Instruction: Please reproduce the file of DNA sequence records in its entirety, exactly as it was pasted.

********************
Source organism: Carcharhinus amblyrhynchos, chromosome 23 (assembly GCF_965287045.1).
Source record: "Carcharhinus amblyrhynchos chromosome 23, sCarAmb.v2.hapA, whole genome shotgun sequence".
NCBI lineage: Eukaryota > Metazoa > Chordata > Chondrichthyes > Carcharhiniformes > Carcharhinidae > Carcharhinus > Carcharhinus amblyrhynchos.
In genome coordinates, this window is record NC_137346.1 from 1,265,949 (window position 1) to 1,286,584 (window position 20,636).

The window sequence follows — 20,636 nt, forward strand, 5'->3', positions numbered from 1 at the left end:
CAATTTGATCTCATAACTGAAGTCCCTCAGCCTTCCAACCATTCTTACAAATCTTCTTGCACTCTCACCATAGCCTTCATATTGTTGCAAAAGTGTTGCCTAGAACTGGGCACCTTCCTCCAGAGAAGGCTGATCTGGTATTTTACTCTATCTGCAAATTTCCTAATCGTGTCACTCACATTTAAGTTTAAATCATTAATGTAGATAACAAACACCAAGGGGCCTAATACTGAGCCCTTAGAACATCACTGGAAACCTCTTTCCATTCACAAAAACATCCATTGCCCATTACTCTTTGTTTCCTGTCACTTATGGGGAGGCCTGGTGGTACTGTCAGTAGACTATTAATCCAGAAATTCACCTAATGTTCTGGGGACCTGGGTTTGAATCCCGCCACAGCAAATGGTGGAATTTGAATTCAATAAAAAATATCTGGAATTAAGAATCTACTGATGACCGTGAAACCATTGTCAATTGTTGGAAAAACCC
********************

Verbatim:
Source organism: Carcharhinus amblyrhynchos, chromosome 23 (assembly GCF_965287045.1).
Source record: "Carcharhinus amblyrhynchos chromosome 23, sCarAmb.v2.hapA, whole genome shotgun sequence".
NCBI lineage: Eukaryota > Metazoa > Chordata > Chondrichthyes > Carcharhiniformes > Carcharhinidae > Carcharhinus > Carcharhinus amblyrhynchos.
In genome coordinates, this window is record NC_137346.1 from 1,265,949 (window position 1) to 1,286,584 (window position 20,636).

The window sequence follows — 20,636 nt, forward strand, 5'->3', positions numbered from 1 at the left end:
CAATTTGATCTCATAACTGAAGTCCCTCAGCCTTCCAACCATTCTTACAAATCTTCTTGCACTCTCACCATAGCCTTCATATTGTTGCAAAAGTGTTGCCTAGAACTGGGCACCTTCCTCCAGAGAAGGCTGATCTGGTATTTTACTCTATCTGCAAATTTCCTAATCGTGTCACTCACATTTAAGTTTAAATCATTAATGTAGATAACAAACACCAAGGGGCCTAATACTGAGCCCTTAGAACATCACTGGAAACCTCTTTCCATTCACAAAAACATCCATTGCCCATTACTCTTTGTTTCCTGTCACTTATGGGGAGGCCTGGTGGTACTGTCAGTAGACTATTAATCCAGAAATTCACCTAATGTTCTGGGGACCTGGGTTTGAATCCCGCCACAGCAAATGGTGGAATTTGAATTCAATAAAAAATATCTGGAATTAAGAATCTACTGATGACCGTGAAACCATTGTCAATTGTTGGAAAAACCC